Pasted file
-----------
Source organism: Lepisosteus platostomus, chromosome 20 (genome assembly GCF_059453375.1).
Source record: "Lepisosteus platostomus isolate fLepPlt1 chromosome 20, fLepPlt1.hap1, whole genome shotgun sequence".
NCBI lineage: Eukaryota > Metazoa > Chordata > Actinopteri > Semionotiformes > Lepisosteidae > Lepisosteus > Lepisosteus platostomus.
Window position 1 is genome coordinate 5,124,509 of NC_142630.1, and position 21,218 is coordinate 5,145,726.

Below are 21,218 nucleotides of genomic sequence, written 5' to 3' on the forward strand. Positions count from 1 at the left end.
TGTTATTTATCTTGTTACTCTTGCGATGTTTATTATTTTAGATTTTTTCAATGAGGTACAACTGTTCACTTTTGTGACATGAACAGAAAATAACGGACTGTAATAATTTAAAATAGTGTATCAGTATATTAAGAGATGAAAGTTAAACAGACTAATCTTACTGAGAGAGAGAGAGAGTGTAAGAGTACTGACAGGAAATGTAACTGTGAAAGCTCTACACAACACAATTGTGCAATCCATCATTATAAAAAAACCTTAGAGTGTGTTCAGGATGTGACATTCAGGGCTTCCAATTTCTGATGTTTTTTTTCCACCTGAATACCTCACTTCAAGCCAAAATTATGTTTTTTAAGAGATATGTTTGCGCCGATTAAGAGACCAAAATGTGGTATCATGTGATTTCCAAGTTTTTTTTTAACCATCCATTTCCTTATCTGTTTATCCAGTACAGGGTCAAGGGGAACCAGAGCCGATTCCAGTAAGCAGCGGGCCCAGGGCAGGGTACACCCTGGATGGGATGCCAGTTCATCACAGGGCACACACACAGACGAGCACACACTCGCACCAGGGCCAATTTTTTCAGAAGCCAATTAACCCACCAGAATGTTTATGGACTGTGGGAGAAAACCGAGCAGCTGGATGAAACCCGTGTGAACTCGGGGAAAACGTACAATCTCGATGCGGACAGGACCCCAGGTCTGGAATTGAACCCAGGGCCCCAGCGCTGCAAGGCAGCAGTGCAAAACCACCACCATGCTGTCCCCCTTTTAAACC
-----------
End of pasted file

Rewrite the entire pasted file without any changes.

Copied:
Source organism: Lepisosteus platostomus, chromosome 20 (genome assembly GCF_059453375.1).
Source record: "Lepisosteus platostomus isolate fLepPlt1 chromosome 20, fLepPlt1.hap1, whole genome shotgun sequence".
NCBI lineage: Eukaryota > Metazoa > Chordata > Actinopteri > Semionotiformes > Lepisosteidae > Lepisosteus > Lepisosteus platostomus.
Window position 1 is genome coordinate 5,124,509 of NC_142630.1, and position 21,218 is coordinate 5,145,726.

Below are 21,218 nucleotides of genomic sequence, written 5' to 3' on the forward strand. Positions count from 1 at the left end.
TGTTATTTATCTTGTTACTCTTGCGATGTTTATTATTTTAGATTTTTTCAATGAGGTACAACTGTTCACTTTTGTGACATGAACAGAAAATAACGGACTGTAATAATTTAAAATAGTGTATCAGTATATTAAGAGATGAAAGTTAAACAGACTAATCTTACTGAGAGAGAGAGAGAGTGTAAGAGTACTGACAGGAAATGTAACTGTGAAAGCTCTACACAACACAATTGTGCAATCCATCATTATAAAAAAACCTTAGAGTGTGTTCAGGATGTGACATTCAGGGCTTCCAATTTCTGATGTTTTTTTTCCACCTGAATACCTCACTTCAAGCCAAAATTATGTTTTTTAAGAGATATGTTTGCGCCGATTAAGAGACCAAAATGTGGTATCATGTGATTTCCAAGTTTTTTTTTAACCATCCATTTCCTTATCTGTTTATCCAGTACAGGGTCAAGGGGAACCAGAGCCGATTCCAGTAAGCAGCGGGCCCAGGGCAGGGTACACCCTGGATGGGATGCCAGTTCATCACAGGGCACACACACAGACGAGCACACACTCGCACCAGGGCCAATTTTTTCAGAAGCCAATTAACCCACCAGAATGTTTATGGACTGTGGGAGAAAACCGAGCAGCTGGATGAAACCCGTGTGAACTCGGGGAAAACGTACAATCTCGATGCGGACAGGACCCCAGGTCTGGAATTGAACCCAGGGCCCCAGCGCTGCAAGGCAGCAGTGCAAAACCACCACCATGCTGTCCCCCTTTTAAACC